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Since sodium chloride is sodium and chlorine atoms bonded as a lattice and there are no discrete molecules, doesn't that mean in gas state, sodium chloride is simply sodium and chlorine atoms separate from each other, resulting in a mixture of sodium gas and chlorine gas?

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See here for previous answers on the subject. –  Nicolau Saker Neto Jul 7 at 13:19
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No, in the gas phase sodium chloride exists as a monomer (the sodium chloride molecule) along with its dimer $\ce{Na2Cl2}$. The dimer has a roughly rectangular shape and is quite floppy with chlorines located diagonally across from each other. The dimer makes up about 27% of the mix. All of the bond lengths, etc. can be found in this thesis. Go to the end and you'll see the full paper that appeared in JACS with all of the data.

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Very interesting source. To be clear, the equilibrium proportion of ionic monomers, dimers and larger aggregates varies with certain parameters, most notably temperature and pressure; high temperatures and low pressures favour more extensive dissociation into smaller units. From a quick look at the thesis, it would seem that the 1:0.27 molar proportion of the monomer and dimer was experimentally determined at $\rm{943\ K}$ for sodium chloride (which also suggests the measurements were made at a very low pressure). The proportion might be quite different for boiling salt at $\rm{1\ atm}$. –  Nicolau Saker Neto Jul 7 at 15:33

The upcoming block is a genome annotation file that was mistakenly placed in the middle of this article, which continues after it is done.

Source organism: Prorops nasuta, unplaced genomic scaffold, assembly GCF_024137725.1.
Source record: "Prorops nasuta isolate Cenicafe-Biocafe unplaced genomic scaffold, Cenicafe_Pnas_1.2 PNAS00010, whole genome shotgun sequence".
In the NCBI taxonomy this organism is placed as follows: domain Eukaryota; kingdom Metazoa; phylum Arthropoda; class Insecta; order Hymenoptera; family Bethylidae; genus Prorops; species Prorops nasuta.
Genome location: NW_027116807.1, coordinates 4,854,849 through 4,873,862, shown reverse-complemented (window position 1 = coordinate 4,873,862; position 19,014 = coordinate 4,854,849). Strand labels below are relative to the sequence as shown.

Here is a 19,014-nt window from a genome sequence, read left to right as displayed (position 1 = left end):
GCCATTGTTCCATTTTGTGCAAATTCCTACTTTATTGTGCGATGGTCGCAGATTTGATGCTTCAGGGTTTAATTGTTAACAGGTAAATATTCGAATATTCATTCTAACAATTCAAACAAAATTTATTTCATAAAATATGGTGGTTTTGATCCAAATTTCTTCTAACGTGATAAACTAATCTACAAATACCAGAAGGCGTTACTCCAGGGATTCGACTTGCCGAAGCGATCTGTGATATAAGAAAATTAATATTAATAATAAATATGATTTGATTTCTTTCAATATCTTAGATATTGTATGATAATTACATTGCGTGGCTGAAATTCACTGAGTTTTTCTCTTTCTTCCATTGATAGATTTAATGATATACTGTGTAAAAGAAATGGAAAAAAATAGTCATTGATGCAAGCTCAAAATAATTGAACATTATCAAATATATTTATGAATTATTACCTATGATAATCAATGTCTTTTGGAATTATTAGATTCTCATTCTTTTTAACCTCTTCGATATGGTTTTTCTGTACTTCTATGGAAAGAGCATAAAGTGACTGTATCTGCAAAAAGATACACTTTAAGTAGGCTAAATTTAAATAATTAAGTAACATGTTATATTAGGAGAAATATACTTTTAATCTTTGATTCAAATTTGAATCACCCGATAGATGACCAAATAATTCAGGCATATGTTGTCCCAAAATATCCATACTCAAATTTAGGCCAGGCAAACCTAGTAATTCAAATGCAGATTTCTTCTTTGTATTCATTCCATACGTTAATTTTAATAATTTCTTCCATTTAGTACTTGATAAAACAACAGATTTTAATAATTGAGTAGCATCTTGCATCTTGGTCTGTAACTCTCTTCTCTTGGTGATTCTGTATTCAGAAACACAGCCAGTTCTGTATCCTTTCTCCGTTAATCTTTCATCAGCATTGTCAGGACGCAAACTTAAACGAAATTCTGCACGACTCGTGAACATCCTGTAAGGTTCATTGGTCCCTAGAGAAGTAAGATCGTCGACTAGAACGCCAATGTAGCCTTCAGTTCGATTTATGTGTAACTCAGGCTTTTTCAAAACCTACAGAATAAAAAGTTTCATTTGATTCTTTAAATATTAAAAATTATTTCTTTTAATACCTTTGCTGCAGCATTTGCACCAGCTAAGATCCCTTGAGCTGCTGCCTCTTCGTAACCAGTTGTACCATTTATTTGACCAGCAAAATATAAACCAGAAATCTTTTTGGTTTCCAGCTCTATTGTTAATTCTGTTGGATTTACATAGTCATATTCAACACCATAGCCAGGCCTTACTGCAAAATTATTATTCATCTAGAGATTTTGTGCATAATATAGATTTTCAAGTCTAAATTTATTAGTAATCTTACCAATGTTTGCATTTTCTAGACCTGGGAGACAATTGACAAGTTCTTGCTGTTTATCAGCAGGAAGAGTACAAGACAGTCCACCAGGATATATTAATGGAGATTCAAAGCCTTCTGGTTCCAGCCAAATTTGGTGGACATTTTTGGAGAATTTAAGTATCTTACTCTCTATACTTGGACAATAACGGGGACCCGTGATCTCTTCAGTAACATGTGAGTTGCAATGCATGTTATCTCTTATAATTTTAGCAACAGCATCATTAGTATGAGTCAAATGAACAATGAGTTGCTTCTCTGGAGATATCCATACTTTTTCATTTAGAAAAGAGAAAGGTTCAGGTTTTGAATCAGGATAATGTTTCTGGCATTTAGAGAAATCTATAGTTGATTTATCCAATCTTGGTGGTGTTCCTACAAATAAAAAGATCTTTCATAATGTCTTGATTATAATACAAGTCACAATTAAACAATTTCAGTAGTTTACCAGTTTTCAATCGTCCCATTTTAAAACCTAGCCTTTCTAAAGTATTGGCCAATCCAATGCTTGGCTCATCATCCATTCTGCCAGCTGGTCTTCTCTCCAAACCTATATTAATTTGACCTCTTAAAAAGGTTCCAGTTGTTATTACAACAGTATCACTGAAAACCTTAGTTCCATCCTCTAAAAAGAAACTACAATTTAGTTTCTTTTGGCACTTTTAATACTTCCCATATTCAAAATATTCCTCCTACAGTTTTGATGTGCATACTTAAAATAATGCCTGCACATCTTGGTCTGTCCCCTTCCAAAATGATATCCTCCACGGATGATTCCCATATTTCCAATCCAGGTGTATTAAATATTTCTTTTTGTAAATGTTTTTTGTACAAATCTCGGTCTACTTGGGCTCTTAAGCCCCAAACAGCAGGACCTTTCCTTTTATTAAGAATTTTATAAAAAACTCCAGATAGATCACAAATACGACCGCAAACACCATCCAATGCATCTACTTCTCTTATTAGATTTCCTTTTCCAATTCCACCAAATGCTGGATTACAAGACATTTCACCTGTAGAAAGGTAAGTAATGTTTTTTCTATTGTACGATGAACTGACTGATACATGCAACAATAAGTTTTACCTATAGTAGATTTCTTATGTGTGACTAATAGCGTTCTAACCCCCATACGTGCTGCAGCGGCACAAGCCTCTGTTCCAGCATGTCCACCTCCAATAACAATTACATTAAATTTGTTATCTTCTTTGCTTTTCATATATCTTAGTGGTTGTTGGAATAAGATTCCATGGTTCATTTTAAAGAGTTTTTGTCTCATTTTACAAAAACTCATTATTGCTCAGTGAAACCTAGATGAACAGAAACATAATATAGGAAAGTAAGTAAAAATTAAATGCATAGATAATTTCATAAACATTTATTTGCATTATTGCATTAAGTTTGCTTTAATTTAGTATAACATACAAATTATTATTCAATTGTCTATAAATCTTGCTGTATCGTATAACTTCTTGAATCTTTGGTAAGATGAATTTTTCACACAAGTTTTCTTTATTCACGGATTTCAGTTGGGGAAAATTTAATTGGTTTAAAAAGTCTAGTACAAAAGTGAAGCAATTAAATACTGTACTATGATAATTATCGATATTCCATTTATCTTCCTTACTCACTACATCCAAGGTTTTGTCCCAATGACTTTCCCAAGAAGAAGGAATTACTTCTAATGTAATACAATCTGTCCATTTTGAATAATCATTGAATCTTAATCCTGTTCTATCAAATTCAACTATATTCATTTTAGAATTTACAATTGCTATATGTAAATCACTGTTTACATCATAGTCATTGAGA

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@Nicolau Saker Neto Good point, thanks for adding it. –  ron Jul 7 at 15:50
    
@ron Does this imply that all ionic compounds in gas phase are found as monomers and dimers? –  Oleoleoleole Jul 8 at 1:07
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I dunno, my guess would be many do, many don't. I think some you'd need to heat so hot to get them vaporized they might exist as a plasma, others might decompose - but I'm just guessing. –  ron Jul 8 at 1:11
    
Roughly, somewhere around half of the lattice enthalpy of a salt comes solely from the binding of the smallest electrically neutral agglomerate; that is, it takes about as much energy to break a macroscopic solid $\ce{NaCl}$ crystal into a gas of ion pairs as it does to break all the ion pairs and create a true plasma. Thus, it is rather unlikely that, at reasonable temperatures, an ionic gas will break down any further than the smallest possible electrically neutral aggregates. –  Nicolau Saker Neto Jul 8 at 16:39
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